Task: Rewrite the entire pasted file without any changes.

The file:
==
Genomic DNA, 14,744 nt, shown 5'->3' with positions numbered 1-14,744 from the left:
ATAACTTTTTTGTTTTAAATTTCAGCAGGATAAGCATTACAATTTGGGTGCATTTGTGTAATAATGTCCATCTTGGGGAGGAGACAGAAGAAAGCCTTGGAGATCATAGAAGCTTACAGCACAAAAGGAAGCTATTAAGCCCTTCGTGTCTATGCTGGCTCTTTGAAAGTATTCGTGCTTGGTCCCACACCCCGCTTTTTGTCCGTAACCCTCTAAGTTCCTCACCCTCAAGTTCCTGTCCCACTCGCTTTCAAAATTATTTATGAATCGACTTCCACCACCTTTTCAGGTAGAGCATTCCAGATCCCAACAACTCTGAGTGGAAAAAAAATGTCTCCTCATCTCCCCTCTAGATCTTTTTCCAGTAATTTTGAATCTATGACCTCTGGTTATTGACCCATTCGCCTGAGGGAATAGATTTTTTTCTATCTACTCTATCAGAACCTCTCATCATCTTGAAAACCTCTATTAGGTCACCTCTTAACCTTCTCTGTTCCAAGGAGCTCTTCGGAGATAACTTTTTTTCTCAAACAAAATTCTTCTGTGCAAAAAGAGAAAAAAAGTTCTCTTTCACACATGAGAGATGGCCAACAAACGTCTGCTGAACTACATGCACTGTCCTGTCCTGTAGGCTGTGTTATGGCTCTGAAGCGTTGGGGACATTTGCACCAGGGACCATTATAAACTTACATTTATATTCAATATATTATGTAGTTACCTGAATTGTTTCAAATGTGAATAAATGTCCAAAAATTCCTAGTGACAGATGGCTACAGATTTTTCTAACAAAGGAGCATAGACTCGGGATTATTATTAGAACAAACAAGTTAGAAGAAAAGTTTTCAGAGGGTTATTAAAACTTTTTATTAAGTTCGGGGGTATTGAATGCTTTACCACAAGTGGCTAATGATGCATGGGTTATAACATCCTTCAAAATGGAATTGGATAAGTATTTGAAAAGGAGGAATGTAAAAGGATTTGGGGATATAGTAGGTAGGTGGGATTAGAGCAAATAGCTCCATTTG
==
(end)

Genomic DNA, 14,744 nt, shown 5'->3' with positions numbered 1-14,744 from the left:
ATAACTTTTTTGTTTTAAATTTCAGCAGGATAAGCATTACAATTTGGGTGCATTTGTGTAATAATGTCCATCTTGGGGAGGAGACAGAAGAAAGCCTTGGAGATCATAGAAGCTTACAGCACAAAAGGAAGCTATTAAGCCCTTCGTGTCTATGCTGGCTCTTTGAAAGTATTCGTGCTTGGTCCCACACCCCGCTTTTTGTCCGTAACCCTCTAAGTTCCTCACCCTCAAGTTCCTGTCCCACTCGCTTTCAAAATTATTTATGAATCGACTTCCACCACCTTTTCAGGTAGAGCATTCCAGATCCCAACAACTCTGAGTGGAAAAAAAATGTCTCCTCATCTCCCCTCTAGATCTTTTTCCAGTAATTTTGAATCTATGACCTCTGGTTATTGACCCATTCGCCTGAGGGAATAGATTTTTTTCTATCTACTCTATCAGAACCTCTCATCATCTTGAAAACCTCTATTAGGTCACCTCTTAACCTTCTCTGTTCCAAGGAGCTCTTCGGAGATAACTTTTTTTCTCAAACAAAATTCTTCTGTGCAAAAAGAGAAAAAAAGTTCTCTTTCACACATGAGAGATGGCCAACAAACGTCTGCTGAACTACATGCACTGTCCTGTCCTGTAGGCTGTGTTATGGCTCTGAAGCGTTGGGGACATTTGCACCAGGGACCATTATAAACTTACATTTATATTCAATATATTATGTAGTTACCTGAATTGTTTCAAATGTGAATAAATGTCCAAAAATTCCTAGTGACAGATGGCTACAGATTTTTCTAACAAAGGAGCATAGACTCGGGATTATTATTAGAACAAACAAGTTAGAAGAAAAGTTTTCAGAGGGTTATTAAAACTTTTTATTAAGTTCGGGGGTATTGAATGCTTTACCACAAGTGGCTAATGATGCATGGGTTATAACATCCTTCAAAATGGAATTGGATAAGTATTTGAAAAGGAGGAATGTAAAAGGATTTGGGGATATAGTAGGTAGGTGGGATTAGAGCAAATAGCTCCATTTG